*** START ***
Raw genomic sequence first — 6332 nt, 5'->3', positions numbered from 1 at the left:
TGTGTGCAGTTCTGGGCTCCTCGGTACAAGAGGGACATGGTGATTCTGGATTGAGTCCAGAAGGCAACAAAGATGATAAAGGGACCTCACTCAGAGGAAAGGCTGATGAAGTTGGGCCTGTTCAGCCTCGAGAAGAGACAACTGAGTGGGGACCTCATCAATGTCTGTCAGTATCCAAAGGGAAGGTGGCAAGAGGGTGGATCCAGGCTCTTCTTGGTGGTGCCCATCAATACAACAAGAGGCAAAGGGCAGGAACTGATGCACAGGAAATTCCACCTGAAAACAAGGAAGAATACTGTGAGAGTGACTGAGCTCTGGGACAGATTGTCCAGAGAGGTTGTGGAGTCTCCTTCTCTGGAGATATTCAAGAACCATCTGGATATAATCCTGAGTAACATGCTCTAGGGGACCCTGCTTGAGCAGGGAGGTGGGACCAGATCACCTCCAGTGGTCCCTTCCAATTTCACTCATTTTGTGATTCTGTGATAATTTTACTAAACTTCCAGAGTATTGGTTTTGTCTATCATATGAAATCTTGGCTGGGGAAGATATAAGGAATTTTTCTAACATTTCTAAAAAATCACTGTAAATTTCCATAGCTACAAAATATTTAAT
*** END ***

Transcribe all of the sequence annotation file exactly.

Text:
Raw genomic sequence first — 6332 nt, 5'->3', positions numbered from 1 at the left:
TGTGTGCAGTTCTGGGCTCCTCGGTACAAGAGGGACATGGTGATTCTGGATTGAGTCCAGAAGGCAACAAAGATGATAAAGGGACCTCACTCAGAGGAAAGGCTGATGAAGTTGGGCCTGTTCAGCCTCGAGAAGAGACAACTGAGTGGGGACCTCATCAATGTCTGTCAGTATCCAAAGGGAAGGTGGCAAGAGGGTGGATCCAGGCTCTTCTTGGTGGTGCCCATCAATACAACAAGAGGCAAAGGGCAGGAACTGATGCACAGGAAATTCCACCTGAAAACAAGGAAGAATACTGTGAGAGTGACTGAGCTCTGGGACAGATTGTCCAGAGAGGTTGTGGAGTCTCCTTCTCTGGAGATATTCAAGAACCATCTGGATATAATCCTGAGTAACATGCTCTAGGGGACCCTGCTTGAGCAGGGAGGTGGGACCAGATCACCTCCAGTGGTCCCTTCCAATTTCACTCATTTTGTGATTCTGTGATAATTTTACTAAACTTCCAGAGTATTGGTTTTGTCTATCATATGAAATCTTGGCTGGGGAAGATATAAGGAATTTTTCTAACATTTCTAAAAAATCACTGTAAATTTCCATAGCTACAAAATATTTAAT